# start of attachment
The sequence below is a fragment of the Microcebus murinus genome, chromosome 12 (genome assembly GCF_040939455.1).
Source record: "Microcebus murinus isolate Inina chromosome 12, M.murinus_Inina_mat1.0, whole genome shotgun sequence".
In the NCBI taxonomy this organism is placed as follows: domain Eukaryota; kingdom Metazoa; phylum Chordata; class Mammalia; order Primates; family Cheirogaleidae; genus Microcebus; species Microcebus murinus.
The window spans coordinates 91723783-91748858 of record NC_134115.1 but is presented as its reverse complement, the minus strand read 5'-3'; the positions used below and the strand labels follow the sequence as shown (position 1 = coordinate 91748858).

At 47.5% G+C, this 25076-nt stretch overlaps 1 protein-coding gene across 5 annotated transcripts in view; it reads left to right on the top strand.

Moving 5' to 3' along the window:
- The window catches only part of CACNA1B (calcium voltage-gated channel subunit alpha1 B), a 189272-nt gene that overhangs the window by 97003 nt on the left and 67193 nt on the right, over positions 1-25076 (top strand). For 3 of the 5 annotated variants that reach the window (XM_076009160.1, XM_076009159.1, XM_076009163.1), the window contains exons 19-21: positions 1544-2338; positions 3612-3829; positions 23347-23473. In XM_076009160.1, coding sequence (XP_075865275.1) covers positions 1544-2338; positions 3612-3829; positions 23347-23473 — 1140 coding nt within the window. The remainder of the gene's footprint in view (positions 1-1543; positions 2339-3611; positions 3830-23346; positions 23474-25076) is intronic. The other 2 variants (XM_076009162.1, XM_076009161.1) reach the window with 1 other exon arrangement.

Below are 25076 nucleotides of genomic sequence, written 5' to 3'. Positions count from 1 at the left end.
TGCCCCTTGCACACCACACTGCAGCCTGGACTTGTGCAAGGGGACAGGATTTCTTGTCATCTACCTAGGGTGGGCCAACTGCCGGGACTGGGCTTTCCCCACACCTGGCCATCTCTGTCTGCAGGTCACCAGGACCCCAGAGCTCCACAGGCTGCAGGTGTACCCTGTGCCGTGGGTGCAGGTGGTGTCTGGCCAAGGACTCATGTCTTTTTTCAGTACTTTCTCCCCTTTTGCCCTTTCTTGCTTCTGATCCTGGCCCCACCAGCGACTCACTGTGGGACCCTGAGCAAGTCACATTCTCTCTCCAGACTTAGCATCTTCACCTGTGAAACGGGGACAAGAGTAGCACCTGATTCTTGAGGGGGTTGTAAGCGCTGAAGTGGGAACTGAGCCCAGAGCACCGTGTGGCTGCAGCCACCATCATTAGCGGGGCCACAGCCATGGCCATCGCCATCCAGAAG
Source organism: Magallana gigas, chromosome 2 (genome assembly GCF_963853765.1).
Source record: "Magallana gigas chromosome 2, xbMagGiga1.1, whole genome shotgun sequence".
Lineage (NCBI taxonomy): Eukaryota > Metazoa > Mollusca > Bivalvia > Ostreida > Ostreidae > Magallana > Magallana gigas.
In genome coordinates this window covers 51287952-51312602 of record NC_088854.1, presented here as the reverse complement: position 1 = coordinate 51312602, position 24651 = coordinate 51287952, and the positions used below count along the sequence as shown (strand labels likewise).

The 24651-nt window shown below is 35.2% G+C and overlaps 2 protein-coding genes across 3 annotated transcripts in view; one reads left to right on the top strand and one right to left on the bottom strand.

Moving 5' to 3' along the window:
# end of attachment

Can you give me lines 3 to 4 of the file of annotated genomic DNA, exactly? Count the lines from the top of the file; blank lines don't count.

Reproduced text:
In the NCBI taxonomy this organism is placed as follows: domain Eukaryota; kingdom Metazoa; phylum Chordata; class Mammalia; order Primates; family Cheirogaleidae; genus Microcebus; species Microcebus murinus.
The window spans coordinates 91723783-91748858 of record NC_134115.1 but is presented as its reverse complement, the minus strand read 5'-3'; the positions used below and the strand labels follow the sequence as shown (position 1 = coordinate 91748858).